It is there in the rice they do not grow (let them eat wheat, says War­ren – on PL 480?), in the land they no longer own (but that transforms agriculture and makes for wage-labour), in the shanties they live in (capitalism’s ‘informal sector’), in the wages they cannot live on (poverty for some now means prosperity for all later: no exploitation, no capitalism), in the jobs they do not have (exaggerated), in the fuel and clothing beyond their reach (they have access to ‘durable consumer goods’ instead – ‘such as bicycles, sewing machines,  motorbikes, radios and even television sets and refrigerators’ -which ‘significantly enhance the quality of life of poor households’). It erodes their culture and humiliates them into political subjugation. And their hatred of it is a visceral hatred, individual and collective, transgressing class and in­voking popular national resistance.

It is the racial arrogance of western ‘marxists’ like Warren that inter­prets nationalism as the continuing ploy of a venal bourgeoisie and not the resistance of a people to unceasing oppression. The bourgeoisie did not create nationalism; imperialism did that. What the bourgeoisie did was to put it to its own uses, often under the rubric of socialism. But such uses have proved to be short-lived – for imperialism, in its War­ renite mission of advancing capitalism, was quick to cast the bourgeoisie in a collaborationist role and alienate it from the people – to install its own polities and regimes. So that, even as Warren was writing, nationalism in the Third World was increasingly taking the form of mass movements directed against its own ruling class and its imperial masters.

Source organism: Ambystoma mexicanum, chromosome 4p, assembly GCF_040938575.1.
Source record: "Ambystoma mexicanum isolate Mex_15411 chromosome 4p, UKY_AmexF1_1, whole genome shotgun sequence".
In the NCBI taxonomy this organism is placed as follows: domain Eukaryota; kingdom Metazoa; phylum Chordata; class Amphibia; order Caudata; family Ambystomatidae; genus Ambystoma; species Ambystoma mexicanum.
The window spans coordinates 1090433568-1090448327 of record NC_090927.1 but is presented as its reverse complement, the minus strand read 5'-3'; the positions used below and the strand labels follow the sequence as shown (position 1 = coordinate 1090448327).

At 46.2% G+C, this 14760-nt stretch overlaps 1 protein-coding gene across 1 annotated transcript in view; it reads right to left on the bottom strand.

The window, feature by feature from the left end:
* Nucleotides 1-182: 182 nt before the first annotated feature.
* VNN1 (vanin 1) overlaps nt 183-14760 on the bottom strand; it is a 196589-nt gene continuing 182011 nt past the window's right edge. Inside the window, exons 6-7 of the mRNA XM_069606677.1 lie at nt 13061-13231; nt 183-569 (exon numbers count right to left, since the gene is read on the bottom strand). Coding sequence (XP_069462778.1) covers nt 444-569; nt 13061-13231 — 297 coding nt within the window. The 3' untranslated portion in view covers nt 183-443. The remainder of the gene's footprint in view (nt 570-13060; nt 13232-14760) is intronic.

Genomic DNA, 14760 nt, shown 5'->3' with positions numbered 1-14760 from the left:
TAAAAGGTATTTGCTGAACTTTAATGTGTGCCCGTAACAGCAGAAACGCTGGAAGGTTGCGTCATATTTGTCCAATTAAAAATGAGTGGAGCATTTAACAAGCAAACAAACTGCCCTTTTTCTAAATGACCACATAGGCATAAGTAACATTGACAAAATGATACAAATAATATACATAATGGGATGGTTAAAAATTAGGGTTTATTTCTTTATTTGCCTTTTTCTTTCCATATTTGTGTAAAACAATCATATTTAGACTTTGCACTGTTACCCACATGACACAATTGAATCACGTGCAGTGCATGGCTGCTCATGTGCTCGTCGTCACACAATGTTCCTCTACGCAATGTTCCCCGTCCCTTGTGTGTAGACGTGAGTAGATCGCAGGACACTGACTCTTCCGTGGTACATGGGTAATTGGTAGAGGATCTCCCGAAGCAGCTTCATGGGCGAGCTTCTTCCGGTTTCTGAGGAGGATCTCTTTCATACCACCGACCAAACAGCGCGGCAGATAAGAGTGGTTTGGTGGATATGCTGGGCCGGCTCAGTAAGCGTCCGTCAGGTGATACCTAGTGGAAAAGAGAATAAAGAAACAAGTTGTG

Warren’s failure to understand the dynamics of Third World na­tionalism is further compounded by his inability to distinguish between reactionary (bourgeois) nationalism and the revolutionary nationalism that combusted the revolutions of Ho  and Fidel and Cabral and Mao. It may be that such revolutions do not achieve for their societies the level of the productive forces that Warren’s capitalism could have assured them and therein provide ‘a bridge to socialism’. But what im­perialism brings into question is not the level of the productive forces but the ownership of the means of production – and what socialism of­fers is that such ownership shall accrue to the benefit of all the people and wipe out poverty, inequality and injustice. Socialism, for  ‘the damned of the earth’, is not just an economic project coming after capitalism, but an ideology of human worth whose time has come. And they at least – the workers and peasants of the Third World – are hav­ ing a bash at socialism while Warren’s appointed agents of revolution lie in Rip-van-Winkle sleep in the snug arms of Capital.